Nutritional Values Of Various Hay Types
Tuesday, December 8th, 2015
When it comes to balancing the diet of your livestock, not just any hay will do. You need to select the type that’s best for your animals and their nutritional needs. In some cases, this may require combining multiple types of hay in order to ensure the maximum amount of nutrition possible. These types of hay include Timothy, bermudagrass, alfalfa, oat, and clover.
Timothy hay grows in cooler climates and is highly adaptable to a wide variety of soil conditions. This feed product typically yields between 7 and 11 percent crude protein, and between .38 to .51 percent calcium. In regard to digestible energy, Timothy hay provides between .82 to .94 mega calories per pound. Overall, this feed is a good addition to your livestock’s diet.
The downside to Timothy hay is that it is a very sensitive grass. If this grass is not harvested during pre, or early bloom, then it will lose its nutritional value. In most cases, the second cutting is usually the best cutting with the highest nutritional content.
Bermudagrass hay is often used in the southern regions of the United States. This type is equally as nutritious as timothy hay and is a viable substitute for timothy when it’s not available. As with all grass hay, the nutritional value of bermudagrass can be enhanced when it is grown in conjunction with a legume.
Full of nutrients, alfalfa is a legume that has a protein content ranging from 17 to 20 percent. This feed product offers 1.41 percent calcium, and usually between .98 and 1.13 mega calories per pound of digestible energy. Because of alfalfa’s high protein content, it is ideal for use with young animals as it helps promote strong, rapid development.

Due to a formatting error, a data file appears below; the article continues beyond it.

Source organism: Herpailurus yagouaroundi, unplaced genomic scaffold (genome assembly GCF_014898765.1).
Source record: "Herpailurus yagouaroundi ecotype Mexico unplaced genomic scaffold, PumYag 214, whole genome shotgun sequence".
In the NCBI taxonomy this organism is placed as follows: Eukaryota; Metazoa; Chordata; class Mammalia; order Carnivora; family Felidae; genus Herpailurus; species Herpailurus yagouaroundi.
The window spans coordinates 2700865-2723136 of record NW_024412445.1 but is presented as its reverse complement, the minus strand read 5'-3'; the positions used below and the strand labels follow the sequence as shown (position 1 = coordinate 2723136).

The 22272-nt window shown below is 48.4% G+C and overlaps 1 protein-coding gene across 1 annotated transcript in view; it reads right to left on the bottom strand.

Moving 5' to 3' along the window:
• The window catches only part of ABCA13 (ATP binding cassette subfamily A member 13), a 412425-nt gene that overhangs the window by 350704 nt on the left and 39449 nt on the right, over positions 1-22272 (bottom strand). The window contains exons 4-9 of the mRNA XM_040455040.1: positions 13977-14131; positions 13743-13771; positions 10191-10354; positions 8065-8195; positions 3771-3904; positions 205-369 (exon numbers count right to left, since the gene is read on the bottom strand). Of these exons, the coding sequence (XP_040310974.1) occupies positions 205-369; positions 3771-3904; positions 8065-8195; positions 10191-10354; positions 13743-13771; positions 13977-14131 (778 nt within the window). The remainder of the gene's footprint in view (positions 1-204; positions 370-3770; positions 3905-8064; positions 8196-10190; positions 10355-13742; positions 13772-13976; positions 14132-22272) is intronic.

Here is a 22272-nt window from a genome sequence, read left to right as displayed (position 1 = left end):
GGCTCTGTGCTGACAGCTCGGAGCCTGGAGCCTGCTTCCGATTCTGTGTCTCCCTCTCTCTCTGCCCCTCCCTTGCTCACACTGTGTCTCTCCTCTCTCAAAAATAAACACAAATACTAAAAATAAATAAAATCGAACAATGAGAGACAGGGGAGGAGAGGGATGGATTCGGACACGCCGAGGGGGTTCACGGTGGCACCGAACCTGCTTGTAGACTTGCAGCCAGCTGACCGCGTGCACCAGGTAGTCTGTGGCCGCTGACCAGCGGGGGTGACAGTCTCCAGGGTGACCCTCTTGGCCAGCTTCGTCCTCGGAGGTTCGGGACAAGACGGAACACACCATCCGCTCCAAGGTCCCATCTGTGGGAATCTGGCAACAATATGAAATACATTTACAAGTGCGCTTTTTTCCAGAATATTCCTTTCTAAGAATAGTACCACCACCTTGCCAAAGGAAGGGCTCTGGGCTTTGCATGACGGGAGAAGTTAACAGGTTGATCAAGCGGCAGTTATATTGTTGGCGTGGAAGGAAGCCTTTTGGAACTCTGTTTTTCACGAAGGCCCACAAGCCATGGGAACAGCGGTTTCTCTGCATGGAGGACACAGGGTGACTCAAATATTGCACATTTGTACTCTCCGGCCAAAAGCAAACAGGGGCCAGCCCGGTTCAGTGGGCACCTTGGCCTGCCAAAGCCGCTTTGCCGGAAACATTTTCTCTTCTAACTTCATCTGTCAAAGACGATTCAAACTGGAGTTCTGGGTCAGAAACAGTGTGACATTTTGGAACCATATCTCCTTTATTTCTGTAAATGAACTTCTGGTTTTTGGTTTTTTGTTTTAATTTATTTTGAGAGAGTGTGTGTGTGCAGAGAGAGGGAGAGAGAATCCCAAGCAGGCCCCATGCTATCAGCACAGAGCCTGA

Use caution when selecting alfalfa hay with horses as it is easily palatable, which can lead to overeating, giving a horse colic. Further, if feeding to young horses, consider the calcium:phosphorus ratio. For alfalfa, this ratio is 6:1. For this reason, alfalfa is often mixed with grass plants to achieve a balance.
Oat hay is produced from the remainder of an oat harvest and is excellent for horses. A resilient plant, oat can be harvested at various levels of maturation without loss of nutritional value. This type of feed boasts a protection level of between 15 to 16 percent, and a low calcium percentage of .32. This product also has low levels of phosphorus and carotene.
Clovers are legumes which are usually mixed with grass hays. Clover hays are available in red, crimson, common white, alsike, and ladino. Each have between 14 and 16 percent crude protein.
This feed product is perfectly safe. However, if you are using red clover for horses, you should be aware that this can lead to excessive salivation.
For more information about the nutritional value of various feed, contact SB Hay & Feed in Amarillo, Texas. Give us a call at 800-652-3036 or Contact Us via email. We will be happy to answer your questions and help direct you to the right feeds for your livestock. You can also see the hay we have available to buy or sell your own!